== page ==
State responsibility and the north-south divide

The IPCC has recognized the greenhouse emissions by the industrialized north during the 20th century as being a major contributor of climate change. There have been calls on industrialized countries to compensate those they have affected in order to make up for the damage caused. The 2001 Draft Articles on the Responsibility of States for Intentionally Wrongful Acts of the ILC provide that states are responsible for intentionally wrongful acts.  However, apportionment of blame becomes a contentious issue if a claim is sought on these grounds.

  • Private corporations in industrialized countries generate high amounts of waste. States become responsible to the extent that they fail to regulate such activities.
  • Clear and convincing evidence is difficult to produce in apportioning causal blame to any player.

Second, state responsibility applies only to the extent of emissions whose amounts are prohibited by international law. It is based on the principle of Common But Differentiated Responsibilities – it commits developed states to adopt domestic policies to give effect to international obligations but doesn’t contain a specific reduction obligation. The responsibility to reduce emissions is a common goal but it rests differently on the developed, developing and under-developed countries. The largest burden is sustained by the developed countries, owing to the proportion of their emissions. Such obligations are not enforceable in its entirety and cover only a small part of the overall amount of emissions. Any claim would necessarily have to be backed by proof of the state’s responsibility with regard to specific emissions, which is doubtful and places an enormous burden of proof on states.

Claims brought under various specialisations of international law and difficulties to substantiate claims therein shall further be discussed.

Claims under international law

Under the ambit of international refugee law, difficulty in substantiating claims arises from definitional roadblocks. Climate change displacement occurs over a period of time, as opposed to sudden displacement like that faced by traditional refugees. The displaced people do not fit into the definition of “refugee”. Environmental changes cannot readily be characterised as persecution under the principle of non-refoulement. Additionally, the requirement of exile may not be fulfilled as it is a voluntary migration undertaken by residents, which means the state itself isn’t acting in a detrimental manner towards its citizens in matters of race, religion, nationality, political opinion or membership of a particular social group. A large part of those displaced might be IDPs, which is governed by soft law principles, not binding treaties.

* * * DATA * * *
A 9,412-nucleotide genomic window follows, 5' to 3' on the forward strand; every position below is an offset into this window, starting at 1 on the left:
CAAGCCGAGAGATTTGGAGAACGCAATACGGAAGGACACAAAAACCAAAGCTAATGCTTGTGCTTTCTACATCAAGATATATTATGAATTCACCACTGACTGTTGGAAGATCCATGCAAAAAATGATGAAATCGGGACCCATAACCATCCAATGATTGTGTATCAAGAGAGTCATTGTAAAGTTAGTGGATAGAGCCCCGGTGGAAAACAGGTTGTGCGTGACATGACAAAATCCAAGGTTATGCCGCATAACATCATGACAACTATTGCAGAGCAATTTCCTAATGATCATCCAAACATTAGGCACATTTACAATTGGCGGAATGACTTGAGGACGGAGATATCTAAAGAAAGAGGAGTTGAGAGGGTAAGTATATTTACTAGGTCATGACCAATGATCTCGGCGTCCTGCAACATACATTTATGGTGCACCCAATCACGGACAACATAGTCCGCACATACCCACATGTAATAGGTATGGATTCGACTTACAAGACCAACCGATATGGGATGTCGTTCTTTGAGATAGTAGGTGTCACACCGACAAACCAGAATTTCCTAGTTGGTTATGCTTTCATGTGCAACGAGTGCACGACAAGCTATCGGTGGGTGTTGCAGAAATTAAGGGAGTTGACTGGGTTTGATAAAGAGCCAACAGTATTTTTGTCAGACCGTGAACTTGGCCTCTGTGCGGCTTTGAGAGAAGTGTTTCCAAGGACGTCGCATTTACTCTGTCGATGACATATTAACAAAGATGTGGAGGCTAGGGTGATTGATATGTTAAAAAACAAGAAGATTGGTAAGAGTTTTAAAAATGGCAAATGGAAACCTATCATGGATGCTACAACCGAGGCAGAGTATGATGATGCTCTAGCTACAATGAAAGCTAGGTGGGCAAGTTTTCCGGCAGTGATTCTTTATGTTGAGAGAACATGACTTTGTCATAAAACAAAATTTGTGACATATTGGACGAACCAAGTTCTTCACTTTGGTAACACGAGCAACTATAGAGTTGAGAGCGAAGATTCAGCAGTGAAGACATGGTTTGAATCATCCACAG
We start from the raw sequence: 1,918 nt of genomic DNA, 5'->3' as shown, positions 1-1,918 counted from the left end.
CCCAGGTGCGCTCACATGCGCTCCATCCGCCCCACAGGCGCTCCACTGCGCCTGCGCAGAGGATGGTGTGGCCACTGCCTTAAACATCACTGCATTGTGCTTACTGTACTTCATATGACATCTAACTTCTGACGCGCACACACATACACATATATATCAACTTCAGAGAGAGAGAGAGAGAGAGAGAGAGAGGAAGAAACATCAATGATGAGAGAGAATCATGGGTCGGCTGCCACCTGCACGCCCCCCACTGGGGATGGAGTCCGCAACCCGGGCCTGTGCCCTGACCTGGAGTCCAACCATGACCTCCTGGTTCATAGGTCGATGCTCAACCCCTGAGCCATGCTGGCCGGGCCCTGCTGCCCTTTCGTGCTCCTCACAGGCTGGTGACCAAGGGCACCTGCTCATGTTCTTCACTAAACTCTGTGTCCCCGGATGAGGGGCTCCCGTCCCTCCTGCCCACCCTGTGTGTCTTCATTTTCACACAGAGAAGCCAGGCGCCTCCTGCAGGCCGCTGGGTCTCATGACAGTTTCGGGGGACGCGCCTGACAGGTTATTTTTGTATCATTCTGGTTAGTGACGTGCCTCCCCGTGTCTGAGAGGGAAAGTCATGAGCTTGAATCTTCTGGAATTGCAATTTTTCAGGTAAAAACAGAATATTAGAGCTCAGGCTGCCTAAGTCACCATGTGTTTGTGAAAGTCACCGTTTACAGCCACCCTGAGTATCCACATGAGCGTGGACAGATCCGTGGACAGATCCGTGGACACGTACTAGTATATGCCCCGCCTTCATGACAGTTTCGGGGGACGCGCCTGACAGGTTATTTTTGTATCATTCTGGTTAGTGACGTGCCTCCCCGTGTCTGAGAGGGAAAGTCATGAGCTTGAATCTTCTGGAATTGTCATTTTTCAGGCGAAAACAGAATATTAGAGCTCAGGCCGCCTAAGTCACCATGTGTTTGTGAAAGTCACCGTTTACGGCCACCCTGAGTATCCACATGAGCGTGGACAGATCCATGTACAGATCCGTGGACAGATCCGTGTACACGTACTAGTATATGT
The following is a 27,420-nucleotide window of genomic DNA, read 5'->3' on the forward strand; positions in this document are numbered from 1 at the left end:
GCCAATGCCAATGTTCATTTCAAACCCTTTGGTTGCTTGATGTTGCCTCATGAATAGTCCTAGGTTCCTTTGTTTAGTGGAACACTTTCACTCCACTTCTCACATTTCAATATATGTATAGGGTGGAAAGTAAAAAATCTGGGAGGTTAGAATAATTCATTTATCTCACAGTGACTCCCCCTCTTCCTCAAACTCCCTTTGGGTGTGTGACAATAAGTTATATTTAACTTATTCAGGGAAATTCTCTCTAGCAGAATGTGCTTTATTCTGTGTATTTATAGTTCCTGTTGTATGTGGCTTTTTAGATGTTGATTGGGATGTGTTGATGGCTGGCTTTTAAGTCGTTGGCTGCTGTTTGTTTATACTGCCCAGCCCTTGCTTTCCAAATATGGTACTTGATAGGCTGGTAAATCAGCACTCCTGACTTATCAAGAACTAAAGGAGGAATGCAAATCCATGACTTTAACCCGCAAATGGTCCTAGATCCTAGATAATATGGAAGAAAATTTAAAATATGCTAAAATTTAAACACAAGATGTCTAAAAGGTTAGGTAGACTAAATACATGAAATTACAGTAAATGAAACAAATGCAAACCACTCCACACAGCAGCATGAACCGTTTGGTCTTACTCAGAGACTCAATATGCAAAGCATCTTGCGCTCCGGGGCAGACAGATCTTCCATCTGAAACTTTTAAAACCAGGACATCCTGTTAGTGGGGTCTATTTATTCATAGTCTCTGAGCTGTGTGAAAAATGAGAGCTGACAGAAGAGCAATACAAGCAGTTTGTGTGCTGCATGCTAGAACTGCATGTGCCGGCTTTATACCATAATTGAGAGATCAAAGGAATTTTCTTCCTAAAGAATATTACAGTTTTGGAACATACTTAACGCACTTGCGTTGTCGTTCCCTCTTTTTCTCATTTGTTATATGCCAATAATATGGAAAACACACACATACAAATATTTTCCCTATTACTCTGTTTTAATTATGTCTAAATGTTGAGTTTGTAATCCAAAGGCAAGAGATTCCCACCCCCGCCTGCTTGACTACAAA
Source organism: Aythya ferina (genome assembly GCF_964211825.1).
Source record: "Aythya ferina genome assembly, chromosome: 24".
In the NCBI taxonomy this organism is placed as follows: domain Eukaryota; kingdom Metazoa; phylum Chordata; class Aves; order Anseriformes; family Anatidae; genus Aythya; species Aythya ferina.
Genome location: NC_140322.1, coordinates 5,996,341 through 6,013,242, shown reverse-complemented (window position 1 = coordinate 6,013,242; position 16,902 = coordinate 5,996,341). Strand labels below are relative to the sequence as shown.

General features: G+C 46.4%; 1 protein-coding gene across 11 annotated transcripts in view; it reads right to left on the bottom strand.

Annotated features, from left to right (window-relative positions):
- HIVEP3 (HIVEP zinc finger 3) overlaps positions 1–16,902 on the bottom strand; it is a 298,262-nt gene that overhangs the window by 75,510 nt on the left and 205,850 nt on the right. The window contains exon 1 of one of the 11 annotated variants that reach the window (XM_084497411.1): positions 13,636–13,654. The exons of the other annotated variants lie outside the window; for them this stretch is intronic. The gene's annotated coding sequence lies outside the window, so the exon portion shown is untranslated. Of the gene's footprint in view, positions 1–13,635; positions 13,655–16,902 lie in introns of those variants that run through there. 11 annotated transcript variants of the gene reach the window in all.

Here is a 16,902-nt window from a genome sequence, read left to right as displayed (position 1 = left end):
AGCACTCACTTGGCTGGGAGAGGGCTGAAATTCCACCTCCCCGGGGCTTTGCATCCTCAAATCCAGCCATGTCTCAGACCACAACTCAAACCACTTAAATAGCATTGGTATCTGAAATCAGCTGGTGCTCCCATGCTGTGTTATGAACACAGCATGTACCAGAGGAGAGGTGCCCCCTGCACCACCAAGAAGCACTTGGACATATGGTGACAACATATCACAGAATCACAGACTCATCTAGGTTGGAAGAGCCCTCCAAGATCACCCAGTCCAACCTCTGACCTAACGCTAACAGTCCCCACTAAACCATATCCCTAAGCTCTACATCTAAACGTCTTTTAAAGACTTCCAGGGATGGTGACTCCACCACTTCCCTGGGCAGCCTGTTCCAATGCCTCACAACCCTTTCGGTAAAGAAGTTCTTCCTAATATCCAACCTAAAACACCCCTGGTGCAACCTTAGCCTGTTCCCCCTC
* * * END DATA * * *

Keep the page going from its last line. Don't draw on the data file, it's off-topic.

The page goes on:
The formulation of rights and claims under international human rights law exists against the state. It provides a way of assessing which rights are being compromised by climate change and provides a mechanism of devolving primary responsibility on national authorities. In extreme cases where there is a loss of the physical state, resulting in a situation of statelessness, the right to self-determination of a people is threatened. However, international law doesn’t anticipate these eventualities and those displaced are not protected by the international statelessness regime. The legal definition states that statelessness occurs when there is a denial of nationality through an operation of the law of a particular state, not by the disappearance of the state altogether. This narrow interpretation negates protection by the persons of Tuvalu and Kiribati islands, which have a legitimate concern of their territory being submerged.

Under the ambit of international environmental law, the global climate is a part of a “common pool resource” which is of great importance to humanity. Customary international law mandates states to control pollution and conserve biodiversity in their respective states. States have an obligation not to knowingly allow its territory to be used for purposes which might be detrimental to other states, as was laid down in the Trail Smelter arbitration. Refrainment against causing trans-boundary environmental harm is an established principle. The Kyoto Protocol has succeeded to some extent, in helping to identify causation of emissions. It places an obligation for international players to engage in efforts to reduce global warming. It is also accepted that the right to environment is essential to fulfil the right to life of any individual. Regional human rights treaties like the 1981 African Charter on Human and People’s Rights and the 1988 Additional Protocol to the American Convention on Human Rights in the Area of Economic, Social and Cultural Rights provides for the right to a satisfactory and healthy environment. It also obligates states to promote the protection, preservation and conservation of the environment.